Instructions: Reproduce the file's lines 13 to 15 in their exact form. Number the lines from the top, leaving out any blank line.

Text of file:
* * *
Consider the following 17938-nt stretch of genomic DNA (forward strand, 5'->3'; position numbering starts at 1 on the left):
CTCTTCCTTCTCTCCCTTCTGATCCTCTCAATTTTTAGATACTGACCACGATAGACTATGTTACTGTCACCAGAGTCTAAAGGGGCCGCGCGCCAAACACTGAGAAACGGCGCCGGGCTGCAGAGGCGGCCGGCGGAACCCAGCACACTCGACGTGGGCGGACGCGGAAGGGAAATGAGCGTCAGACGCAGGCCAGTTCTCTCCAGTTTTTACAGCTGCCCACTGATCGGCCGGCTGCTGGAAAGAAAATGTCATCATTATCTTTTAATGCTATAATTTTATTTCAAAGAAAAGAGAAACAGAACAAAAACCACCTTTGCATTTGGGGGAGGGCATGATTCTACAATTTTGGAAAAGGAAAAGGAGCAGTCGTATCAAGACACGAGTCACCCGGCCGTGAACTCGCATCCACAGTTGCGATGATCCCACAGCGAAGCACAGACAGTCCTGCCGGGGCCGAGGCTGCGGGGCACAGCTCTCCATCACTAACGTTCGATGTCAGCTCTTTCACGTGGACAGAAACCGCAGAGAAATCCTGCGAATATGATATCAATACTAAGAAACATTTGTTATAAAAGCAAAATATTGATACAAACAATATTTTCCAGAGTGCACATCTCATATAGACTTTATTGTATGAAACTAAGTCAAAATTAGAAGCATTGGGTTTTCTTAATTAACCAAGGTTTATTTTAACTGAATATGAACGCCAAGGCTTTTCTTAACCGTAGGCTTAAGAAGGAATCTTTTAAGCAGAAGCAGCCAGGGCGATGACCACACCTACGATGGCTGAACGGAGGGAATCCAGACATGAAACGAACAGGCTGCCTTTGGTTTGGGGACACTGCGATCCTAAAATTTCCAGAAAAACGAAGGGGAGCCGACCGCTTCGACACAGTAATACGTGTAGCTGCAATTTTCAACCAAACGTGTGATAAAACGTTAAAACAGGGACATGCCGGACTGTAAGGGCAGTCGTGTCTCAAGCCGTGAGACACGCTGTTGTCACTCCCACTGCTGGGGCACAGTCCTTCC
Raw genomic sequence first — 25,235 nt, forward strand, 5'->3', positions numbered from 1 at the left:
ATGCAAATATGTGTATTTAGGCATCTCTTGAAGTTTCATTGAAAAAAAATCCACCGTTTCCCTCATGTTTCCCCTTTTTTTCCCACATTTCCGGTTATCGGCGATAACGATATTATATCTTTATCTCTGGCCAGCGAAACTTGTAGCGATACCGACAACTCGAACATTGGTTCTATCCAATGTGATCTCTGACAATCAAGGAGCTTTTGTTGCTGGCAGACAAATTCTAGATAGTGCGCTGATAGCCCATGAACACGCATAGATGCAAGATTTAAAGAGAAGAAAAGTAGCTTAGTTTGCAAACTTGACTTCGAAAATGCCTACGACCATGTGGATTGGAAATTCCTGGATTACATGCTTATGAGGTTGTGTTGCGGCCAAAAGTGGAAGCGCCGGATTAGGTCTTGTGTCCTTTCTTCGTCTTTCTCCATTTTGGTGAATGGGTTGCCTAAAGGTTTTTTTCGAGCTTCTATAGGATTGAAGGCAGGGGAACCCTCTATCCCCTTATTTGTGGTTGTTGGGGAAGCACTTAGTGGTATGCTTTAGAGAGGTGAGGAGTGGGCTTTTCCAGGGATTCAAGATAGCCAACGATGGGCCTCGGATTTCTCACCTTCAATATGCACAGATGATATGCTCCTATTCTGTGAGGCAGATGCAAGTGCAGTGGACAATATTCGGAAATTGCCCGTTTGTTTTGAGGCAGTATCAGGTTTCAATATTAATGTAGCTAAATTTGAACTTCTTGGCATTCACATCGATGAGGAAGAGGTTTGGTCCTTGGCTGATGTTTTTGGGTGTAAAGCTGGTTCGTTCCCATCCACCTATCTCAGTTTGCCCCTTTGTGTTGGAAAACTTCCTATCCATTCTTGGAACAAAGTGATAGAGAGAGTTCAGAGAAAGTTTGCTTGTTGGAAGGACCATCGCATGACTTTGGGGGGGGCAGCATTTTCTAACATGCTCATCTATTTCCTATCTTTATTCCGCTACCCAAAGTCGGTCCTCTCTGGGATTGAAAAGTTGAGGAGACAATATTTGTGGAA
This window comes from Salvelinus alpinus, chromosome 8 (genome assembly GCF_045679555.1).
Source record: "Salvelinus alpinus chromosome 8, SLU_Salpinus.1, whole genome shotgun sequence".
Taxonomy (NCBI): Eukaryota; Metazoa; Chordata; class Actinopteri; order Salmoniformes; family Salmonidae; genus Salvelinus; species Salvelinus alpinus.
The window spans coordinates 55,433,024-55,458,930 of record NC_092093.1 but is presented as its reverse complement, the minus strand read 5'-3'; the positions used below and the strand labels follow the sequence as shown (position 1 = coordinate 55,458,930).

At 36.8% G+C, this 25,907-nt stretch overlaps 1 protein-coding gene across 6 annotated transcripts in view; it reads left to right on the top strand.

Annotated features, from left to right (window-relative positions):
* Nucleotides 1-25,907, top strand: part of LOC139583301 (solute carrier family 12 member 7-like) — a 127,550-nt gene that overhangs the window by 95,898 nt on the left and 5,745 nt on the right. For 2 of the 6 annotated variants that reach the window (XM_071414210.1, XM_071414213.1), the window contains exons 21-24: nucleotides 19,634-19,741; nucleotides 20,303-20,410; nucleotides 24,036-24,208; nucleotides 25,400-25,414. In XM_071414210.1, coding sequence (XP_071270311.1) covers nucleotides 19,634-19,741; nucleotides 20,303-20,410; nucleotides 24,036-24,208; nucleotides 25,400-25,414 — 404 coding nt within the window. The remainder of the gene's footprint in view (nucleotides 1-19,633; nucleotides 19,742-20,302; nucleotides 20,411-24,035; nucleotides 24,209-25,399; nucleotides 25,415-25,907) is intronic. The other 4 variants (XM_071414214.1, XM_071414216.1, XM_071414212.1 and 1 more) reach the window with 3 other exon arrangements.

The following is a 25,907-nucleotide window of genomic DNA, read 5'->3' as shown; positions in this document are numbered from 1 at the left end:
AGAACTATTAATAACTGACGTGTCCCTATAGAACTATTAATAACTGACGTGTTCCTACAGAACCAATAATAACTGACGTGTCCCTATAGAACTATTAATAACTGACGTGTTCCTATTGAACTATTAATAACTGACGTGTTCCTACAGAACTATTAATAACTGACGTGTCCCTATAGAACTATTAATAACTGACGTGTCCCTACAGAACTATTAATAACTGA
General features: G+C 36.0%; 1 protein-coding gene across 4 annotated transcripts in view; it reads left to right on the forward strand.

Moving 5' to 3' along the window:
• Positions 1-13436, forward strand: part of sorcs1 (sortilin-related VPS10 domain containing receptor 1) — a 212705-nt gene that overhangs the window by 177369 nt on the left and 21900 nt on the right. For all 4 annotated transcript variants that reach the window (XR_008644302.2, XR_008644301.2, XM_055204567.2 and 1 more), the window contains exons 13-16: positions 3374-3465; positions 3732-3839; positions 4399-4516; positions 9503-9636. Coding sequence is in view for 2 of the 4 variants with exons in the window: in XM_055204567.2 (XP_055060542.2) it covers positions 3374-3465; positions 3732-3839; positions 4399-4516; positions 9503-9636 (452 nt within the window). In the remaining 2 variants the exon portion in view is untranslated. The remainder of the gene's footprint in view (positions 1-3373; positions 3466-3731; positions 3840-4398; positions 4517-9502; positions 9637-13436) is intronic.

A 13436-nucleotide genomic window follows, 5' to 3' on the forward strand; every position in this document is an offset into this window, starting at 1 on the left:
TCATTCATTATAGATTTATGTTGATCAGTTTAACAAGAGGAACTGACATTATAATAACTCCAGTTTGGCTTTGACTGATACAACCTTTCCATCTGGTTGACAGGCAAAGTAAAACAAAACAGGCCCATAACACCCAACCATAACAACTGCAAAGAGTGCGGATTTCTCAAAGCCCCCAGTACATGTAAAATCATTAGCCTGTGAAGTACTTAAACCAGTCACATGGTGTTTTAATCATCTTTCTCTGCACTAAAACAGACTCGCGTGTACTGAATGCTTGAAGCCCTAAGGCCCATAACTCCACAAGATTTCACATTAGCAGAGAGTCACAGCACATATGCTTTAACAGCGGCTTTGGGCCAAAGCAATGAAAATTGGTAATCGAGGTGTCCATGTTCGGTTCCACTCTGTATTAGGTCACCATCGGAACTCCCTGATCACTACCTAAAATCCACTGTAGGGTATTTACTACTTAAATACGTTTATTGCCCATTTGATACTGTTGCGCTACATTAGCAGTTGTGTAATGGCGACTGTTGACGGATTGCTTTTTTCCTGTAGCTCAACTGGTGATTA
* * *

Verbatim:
AGAACTATTAATAACTGACGTGTCCCTATAGAACTATTAATAACTGACGTGTTCCTACAGAACCAATAATAACTGACGTGTCCCTATAGAACTATTAATAACTGACGTGTTCCTATTGAACTATTAATAACTGACGTGTTCCTACAGAACTATTAATAACTGACGTGTCCCTATAGAACTATTAATAACTGACGTGTCCCTACAGAACTATTAATAACTGA
General features: G+C 36.0%; 1 protein-coding gene across 4 annotated transcripts in view; it reads left to right on the forward strand.

Moving 5' to 3' along the window: